I remember reading somewhere that sugar is more addictive than heroin and I can well believe it! First of all, let me clarify that I have had no experience with heroin whatsoever. Before that becomes a rumour somewhere in the depths of the internet. All the drugs I have experienced have been medically prescribed and I don't seem to have any addiction problems where they are concerned.
In recent years I have had an ongoing repeat prescription for co-codamol. Initially, in the early days of my Fibromyalgia, I was taking eight of these a day as standard. When I was still attempting to keep my employment going these were essential to get through the day. However, when the opioid crisis began I was worried about what may happen if I was no longer prescribed them. So, as being in control is important to me I decided to take things into my own hands and ween myself off them, reducing two tablets a day for a week at a time. Within a month I was no longer taking any of the co-codamol unless the symptoms were especially and warranted them.
I believe it was because I was able to do this that the pills remain available for me to order whenever needed. I also have Amitriptyline to take on an evening to help me at night and when needed I take Ibuprofen. These are topped up with other natural based remedies that help if different ways.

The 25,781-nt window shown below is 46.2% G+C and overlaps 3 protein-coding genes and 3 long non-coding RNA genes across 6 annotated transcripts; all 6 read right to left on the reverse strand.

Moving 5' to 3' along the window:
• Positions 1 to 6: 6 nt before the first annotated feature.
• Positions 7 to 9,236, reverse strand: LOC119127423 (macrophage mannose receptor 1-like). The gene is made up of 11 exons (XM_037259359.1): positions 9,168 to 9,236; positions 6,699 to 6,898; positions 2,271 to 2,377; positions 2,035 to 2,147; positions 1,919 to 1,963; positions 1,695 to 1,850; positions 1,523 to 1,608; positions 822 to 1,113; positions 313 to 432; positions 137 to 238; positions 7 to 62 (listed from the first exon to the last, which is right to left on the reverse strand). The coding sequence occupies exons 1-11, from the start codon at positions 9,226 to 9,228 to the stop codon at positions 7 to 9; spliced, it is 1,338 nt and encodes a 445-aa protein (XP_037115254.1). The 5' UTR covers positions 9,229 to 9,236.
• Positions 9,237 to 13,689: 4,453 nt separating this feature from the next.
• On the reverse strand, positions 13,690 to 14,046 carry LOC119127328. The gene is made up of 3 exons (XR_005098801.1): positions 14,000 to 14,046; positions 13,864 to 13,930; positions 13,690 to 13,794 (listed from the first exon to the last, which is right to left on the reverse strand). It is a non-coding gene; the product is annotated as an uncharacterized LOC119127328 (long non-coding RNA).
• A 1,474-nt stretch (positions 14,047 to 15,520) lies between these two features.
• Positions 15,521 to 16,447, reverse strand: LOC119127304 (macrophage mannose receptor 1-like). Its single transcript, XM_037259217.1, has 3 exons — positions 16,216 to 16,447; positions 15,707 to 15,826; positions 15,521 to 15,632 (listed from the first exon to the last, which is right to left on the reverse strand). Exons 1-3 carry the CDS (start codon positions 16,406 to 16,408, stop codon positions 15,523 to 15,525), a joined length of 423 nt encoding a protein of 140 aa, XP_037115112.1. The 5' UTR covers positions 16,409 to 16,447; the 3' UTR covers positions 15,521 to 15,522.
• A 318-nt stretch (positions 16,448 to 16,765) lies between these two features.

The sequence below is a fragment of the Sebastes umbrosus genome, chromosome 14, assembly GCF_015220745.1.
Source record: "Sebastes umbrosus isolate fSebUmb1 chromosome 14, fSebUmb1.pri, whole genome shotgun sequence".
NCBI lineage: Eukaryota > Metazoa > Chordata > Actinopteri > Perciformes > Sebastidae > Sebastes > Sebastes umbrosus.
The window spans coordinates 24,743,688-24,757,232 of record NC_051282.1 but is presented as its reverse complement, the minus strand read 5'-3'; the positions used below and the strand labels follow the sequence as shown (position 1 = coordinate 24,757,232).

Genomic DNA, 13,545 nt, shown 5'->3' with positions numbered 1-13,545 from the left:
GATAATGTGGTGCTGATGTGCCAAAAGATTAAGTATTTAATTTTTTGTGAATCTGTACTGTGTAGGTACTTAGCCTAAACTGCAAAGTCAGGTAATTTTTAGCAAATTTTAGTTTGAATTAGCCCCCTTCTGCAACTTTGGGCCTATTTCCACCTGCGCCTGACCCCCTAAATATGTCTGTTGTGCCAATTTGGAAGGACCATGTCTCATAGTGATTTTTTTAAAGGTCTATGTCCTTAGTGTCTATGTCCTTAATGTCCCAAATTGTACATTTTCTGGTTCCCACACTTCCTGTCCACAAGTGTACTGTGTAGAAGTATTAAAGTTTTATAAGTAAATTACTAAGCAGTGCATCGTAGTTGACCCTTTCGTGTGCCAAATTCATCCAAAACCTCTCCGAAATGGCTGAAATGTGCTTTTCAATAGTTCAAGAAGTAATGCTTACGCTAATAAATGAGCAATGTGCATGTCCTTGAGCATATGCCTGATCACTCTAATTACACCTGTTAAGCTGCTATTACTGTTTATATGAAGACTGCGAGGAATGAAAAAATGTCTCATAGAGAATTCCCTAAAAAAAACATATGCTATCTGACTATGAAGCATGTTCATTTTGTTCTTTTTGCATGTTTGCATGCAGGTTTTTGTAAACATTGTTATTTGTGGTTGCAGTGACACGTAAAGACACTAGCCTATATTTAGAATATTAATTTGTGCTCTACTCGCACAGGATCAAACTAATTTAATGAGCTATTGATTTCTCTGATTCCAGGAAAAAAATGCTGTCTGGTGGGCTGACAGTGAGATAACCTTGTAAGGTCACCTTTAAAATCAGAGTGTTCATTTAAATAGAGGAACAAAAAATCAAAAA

Sugar though is a whole other matter. I really don't want to do that thing of blaming the parents, but to some degree my formative years have to be taken into account. My earliest memories of childhood involve the sweet barrel that was kept on the top of the bookcase out of reach. Whenever anything sad or bad happened the barrel was taken down and sweets offered. In the same way when there was something to be celebrated this was again done with a visit to the sweet barrel. Instinctively this cylindrical entrance to paradise was of great importance.
Another childhood memory involved a Wagon Wheel that was on the kitchen counter going missing. All I know for sure is I didn't take it, it may have been my brother or my friend who was visiting, we will never know. But I do remember the storm that erupted over its disappearance. This was clearly something of great importance!
It is no surprise really given these experiences that have a prominent place in my memories that sweet treats became something to strive for and also to fall back and rely on. When I first began receiving pocket money it was a given that this would be spent on a chocolate bar or two. So the pattern continued throughout life.
I believe this subject is worthy of a complete blog post sometimes soon, but at the moment I am just trying to reaffirm for myself the size of the journey ahead if I am to try and break my dependence.